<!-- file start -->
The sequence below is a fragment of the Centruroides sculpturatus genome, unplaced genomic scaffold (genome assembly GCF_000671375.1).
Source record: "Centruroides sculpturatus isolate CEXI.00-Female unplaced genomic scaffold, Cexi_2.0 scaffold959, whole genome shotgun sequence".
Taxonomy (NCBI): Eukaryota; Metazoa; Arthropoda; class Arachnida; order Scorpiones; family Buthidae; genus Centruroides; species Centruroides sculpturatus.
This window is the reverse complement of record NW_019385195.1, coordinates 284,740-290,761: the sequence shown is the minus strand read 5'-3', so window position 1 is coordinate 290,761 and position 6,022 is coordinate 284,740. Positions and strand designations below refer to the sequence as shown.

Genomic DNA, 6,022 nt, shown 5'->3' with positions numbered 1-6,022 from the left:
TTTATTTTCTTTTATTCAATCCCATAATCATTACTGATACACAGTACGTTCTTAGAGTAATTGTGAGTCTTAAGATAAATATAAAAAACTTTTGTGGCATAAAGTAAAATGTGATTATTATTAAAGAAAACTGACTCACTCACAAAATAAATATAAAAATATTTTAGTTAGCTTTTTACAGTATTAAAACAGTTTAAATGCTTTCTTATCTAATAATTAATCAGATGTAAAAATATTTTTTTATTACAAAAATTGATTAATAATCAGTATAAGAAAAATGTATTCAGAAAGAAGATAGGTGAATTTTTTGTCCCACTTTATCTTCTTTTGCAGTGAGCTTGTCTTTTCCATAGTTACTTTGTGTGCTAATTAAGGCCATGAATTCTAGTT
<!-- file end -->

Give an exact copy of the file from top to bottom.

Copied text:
The sequence below is a fragment of the Centruroides sculpturatus genome, unplaced genomic scaffold (genome assembly GCF_000671375.1).
Source record: "Centruroides sculpturatus isolate CEXI.00-Female unplaced genomic scaffold, Cexi_2.0 scaffold959, whole genome shotgun sequence".
Taxonomy (NCBI): Eukaryota; Metazoa; Arthropoda; class Arachnida; order Scorpiones; family Buthidae; genus Centruroides; species Centruroides sculpturatus.
This window is the reverse complement of record NW_019385195.1, coordinates 284,740-290,761: the sequence shown is the minus strand read 5'-3', so window position 1 is coordinate 290,761 and position 6,022 is coordinate 284,740. Positions and strand designations below refer to the sequence as shown.

Genomic DNA, 6,022 nt, shown 5'->3' with positions numbered 1-6,022 from the left:
TTTATTTTCTTTTATTCAATCCCATAATCATTACTGATACACAGTACGTTCTTAGAGTAATTGTGAGTCTTAAGATAAATATAAAAAACTTTTGTGGCATAAAGTAAAATGTGATTATTATTAAAGAAAACTGACTCACTCACAAAATAAATATAAAAATATTTTAGTTAGCTTTTTACAGTATTAAAACAGTTTAAATGCTTTCTTATCTAATAATTAATCAGATGTAAAAATATTTTTTTATTACAAAAATTGATTAATAATCAGTATAAGAAAAATGTATTCAGAAAGAAGATAGGTGAATTTTTTGTCCCACTTTATCTTCTTTTGCAGTGAGCTTGTCTTTTCCATAGTTACTTTGTGTGCTAATTAAGGCCATGAATTCTAGTT